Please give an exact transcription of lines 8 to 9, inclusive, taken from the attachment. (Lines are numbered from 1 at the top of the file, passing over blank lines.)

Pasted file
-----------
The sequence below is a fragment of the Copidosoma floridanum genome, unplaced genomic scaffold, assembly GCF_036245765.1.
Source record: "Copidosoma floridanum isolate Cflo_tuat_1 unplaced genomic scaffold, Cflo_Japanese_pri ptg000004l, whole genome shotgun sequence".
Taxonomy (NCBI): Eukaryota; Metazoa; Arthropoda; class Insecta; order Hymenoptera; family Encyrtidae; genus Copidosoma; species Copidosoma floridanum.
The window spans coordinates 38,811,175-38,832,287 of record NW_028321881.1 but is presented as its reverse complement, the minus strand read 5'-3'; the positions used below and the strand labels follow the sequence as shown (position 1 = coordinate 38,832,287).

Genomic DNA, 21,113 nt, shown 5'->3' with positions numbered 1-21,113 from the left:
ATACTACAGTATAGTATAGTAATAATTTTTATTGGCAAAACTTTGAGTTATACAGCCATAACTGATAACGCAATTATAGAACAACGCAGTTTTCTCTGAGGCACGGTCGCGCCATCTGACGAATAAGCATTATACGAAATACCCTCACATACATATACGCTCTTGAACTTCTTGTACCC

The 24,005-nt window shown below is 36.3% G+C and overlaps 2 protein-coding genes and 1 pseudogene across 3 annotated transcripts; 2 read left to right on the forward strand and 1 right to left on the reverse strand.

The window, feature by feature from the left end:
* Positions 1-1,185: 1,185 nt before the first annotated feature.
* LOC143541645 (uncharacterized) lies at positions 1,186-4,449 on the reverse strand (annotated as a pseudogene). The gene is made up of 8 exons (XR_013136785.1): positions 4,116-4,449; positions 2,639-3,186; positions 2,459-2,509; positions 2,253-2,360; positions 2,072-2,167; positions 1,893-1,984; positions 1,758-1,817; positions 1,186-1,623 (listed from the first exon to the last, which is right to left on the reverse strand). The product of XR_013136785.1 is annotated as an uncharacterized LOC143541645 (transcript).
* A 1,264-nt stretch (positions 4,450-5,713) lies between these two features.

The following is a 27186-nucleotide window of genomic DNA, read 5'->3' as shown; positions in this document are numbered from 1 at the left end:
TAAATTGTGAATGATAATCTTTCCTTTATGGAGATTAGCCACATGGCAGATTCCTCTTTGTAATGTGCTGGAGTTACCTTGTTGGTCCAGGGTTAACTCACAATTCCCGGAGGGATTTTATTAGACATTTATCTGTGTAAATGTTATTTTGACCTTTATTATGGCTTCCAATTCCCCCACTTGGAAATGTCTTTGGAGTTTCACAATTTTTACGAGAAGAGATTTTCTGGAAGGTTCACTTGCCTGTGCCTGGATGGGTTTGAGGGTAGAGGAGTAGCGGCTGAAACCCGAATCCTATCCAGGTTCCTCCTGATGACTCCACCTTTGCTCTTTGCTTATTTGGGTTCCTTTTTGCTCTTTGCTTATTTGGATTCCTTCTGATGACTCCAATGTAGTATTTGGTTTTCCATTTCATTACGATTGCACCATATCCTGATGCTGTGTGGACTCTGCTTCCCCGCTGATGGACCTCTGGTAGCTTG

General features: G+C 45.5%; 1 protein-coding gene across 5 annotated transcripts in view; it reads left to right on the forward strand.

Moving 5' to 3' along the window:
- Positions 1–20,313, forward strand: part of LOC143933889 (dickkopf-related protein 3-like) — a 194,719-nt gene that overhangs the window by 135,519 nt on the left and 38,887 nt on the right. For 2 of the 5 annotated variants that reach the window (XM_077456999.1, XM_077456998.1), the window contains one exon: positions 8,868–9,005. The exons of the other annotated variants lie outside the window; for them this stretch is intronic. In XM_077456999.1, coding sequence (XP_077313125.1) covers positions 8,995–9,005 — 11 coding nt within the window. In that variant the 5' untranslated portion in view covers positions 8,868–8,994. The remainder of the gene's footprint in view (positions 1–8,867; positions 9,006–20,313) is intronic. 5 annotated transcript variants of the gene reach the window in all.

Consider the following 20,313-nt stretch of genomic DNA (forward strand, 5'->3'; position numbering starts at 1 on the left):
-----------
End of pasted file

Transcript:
The window, feature by feature from the left end:
* Positions 1-1,185: 1,185 nt before the first annotated feature.